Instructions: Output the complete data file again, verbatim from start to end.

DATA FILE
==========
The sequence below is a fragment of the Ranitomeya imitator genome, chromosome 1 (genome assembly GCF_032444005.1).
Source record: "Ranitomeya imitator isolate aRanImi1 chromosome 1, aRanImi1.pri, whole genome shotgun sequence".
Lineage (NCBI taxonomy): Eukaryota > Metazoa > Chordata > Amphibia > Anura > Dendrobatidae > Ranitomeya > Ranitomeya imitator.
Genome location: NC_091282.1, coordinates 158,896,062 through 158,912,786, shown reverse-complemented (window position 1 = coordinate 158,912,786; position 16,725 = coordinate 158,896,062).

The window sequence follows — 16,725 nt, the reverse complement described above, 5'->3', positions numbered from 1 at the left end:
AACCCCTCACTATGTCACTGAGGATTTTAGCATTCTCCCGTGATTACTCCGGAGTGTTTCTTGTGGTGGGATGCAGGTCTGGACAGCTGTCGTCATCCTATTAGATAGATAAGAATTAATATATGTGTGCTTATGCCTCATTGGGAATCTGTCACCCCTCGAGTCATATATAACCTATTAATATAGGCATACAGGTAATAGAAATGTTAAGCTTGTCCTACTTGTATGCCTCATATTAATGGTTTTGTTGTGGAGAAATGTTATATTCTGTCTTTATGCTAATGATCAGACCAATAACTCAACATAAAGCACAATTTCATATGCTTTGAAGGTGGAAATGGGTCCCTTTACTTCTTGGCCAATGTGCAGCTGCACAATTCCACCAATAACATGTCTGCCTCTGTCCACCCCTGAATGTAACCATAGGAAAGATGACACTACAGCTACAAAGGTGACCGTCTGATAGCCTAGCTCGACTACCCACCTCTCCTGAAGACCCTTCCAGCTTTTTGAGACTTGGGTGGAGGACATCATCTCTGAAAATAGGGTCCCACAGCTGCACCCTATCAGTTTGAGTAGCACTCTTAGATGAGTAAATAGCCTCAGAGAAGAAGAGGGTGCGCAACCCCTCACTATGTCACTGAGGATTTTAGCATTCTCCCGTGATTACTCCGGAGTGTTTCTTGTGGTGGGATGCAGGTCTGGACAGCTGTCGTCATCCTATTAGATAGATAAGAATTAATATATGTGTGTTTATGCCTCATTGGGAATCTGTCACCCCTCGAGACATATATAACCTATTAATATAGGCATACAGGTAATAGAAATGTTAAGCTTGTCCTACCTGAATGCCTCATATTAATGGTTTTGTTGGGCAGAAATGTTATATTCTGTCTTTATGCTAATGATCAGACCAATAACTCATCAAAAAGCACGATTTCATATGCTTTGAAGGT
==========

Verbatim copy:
The sequence below is a fragment of the Ranitomeya imitator genome, chromosome 1 (genome assembly GCF_032444005.1).
Source record: "Ranitomeya imitator isolate aRanImi1 chromosome 1, aRanImi1.pri, whole genome shotgun sequence".
Lineage (NCBI taxonomy): Eukaryota > Metazoa > Chordata > Amphibia > Anura > Dendrobatidae > Ranitomeya > Ranitomeya imitator.
Genome location: NC_091282.1, coordinates 158,896,062 through 158,912,786, shown reverse-complemented (window position 1 = coordinate 158,912,786; position 16,725 = coordinate 158,896,062).

The window sequence follows — 16,725 nt, the reverse complement described above, 5'->3', positions numbered from 1 at the left end:
AACCCCTCACTATGTCACTGAGGATTTTAGCATTCTCCCGTGATTACTCCGGAGTGTTTCTTGTGGTGGGATGCAGGTCTGGACAGCTGTCGTCATCCTATTAGATAGATAAGAATTAATATATGTGTGCTTATGCCTCATTGGGAATCTGTCACCCCTCGAGTCATATATAACCTATTAATATAGGCATACAGGTAATAGAAATGTTAAGCTTGTCCTACTTGTATGCCTCATATTAATGGTTTTGTTGTGGAGAAATGTTATATTCTGTCTTTATGCTAATGATCAGACCAATAACTCAACATAAAGCACAATTTCATATGCTTTGAAGGTGGAAATGGGTCCCTTTACTTCTTGGCCAATGTGCAGCTGCACAATTCCACCAATAACATGTCTGCCTCTGTCCACCCCTGAATGTAACCATAGGAAAGATGACACTACAGCTACAAAGGTGACCGTCTGATAGCCTAGCTCGACTACCCACCTCTCCTGAAGACCCTTCCAGCTTTTTGAGACTTGGGTGGAGGACATCATCTCTGAAAATAGGGTCCCACAGCTGCACCCTATCAGTTTGAGTAGCACTCTTAGATGAGTAAATAGCCTCAGAGAAGAAGAGGGTGCGCAACCCCTCACTATGTCACTGAGGATTTTAGCATTCTCCCGTGATTACTCCGGAGTGTTTCTTGTGGTGGGATGCAGGTCTGGACAGCTGTCGTCATCCTATTAGATAGATAAGAATTAATATATGTGTGTTTATGCCTCATTGGGAATCTGTCACCCCTCGAGACATATATAACCTATTAATATAGGCATACAGGTAATAGAAATGTTAAGCTTGTCCTACCTGAATGCCTCATATTAATGGTTTTGTTGGGCAGAAATGTTATATTCTGTCTTTATGCTAATGATCAGACCAATAACTCATCAAAAAGCACGATTTCATATGCTTTGAAGGT